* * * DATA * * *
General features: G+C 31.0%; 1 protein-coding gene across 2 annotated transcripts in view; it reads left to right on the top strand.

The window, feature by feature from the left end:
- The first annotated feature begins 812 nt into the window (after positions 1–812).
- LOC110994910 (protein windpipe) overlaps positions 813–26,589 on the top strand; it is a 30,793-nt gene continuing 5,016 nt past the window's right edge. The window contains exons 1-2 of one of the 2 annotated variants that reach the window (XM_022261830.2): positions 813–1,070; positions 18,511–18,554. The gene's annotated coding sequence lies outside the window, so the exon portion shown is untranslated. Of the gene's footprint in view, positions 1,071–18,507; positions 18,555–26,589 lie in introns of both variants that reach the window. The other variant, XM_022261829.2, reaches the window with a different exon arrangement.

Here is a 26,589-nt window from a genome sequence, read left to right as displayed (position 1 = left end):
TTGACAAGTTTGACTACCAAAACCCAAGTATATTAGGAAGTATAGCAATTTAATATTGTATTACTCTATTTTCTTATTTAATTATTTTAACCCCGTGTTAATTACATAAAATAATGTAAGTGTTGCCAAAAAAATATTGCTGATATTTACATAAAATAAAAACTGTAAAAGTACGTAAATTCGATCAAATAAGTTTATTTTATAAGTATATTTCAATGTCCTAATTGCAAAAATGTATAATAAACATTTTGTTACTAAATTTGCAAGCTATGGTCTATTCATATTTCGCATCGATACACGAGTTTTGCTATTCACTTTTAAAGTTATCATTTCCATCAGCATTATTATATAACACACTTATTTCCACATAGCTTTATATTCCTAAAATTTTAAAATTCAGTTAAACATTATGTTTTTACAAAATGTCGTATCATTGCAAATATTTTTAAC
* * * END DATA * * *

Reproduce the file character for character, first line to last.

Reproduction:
General features: G+C 31.0%; 1 protein-coding gene across 2 annotated transcripts in view; it reads left to right on the top strand.

The window, feature by feature from the left end:
- The first annotated feature begins 812 nt into the window (after positions 1–812).
- LOC110994910 (protein windpipe) overlaps positions 813–26,589 on the top strand; it is a 30,793-nt gene continuing 5,016 nt past the window's right edge. The window contains exons 1-2 of one of the 2 annotated variants that reach the window (XM_022261830.2): positions 813–1,070; positions 18,511–18,554. The gene's annotated coding sequence lies outside the window, so the exon portion shown is untranslated. Of the gene's footprint in view, positions 1,071–18,507; positions 18,555–26,589 lie in introns of both variants that reach the window. The other variant, XM_022261829.2, reaches the window with a different exon arrangement.

Here is a 26,589-nt window from a genome sequence, read left to right as displayed (position 1 = left end):
TTGACAAGTTTGACTACCAAAACCCAAGTATATTAGGAAGTATAGCAATTTAATATTGTATTACTCTATTTTCTTATTTAATTATTTTAACCCCGTGTTAATTACATAAAATAATGTAAGTGTTGCCAAAAAAATATTGCTGATATTTACATAAAATAAAAACTGTAAAAGTACGTAAATTCGATCAAATAAGTTTATTTTATAAGTATATTTCAATGTCCTAATTGCAAAAATGTATAATAAACATTTTGTTACTAAATTTGCAAGCTATGGTCTATTCATATTTCGCATCGATACACGAGTTTTGCTATTCACTTTTAAAGTTATCATTTCCATCAGCATTATTATATAACACACTTATTTCCACATAGCTTTATATTCCTAAAATTTTAAAATTCAGTTAAACATTATGTTTTTACAAAATGTCGTATCATTGCAAATATTTTTAAC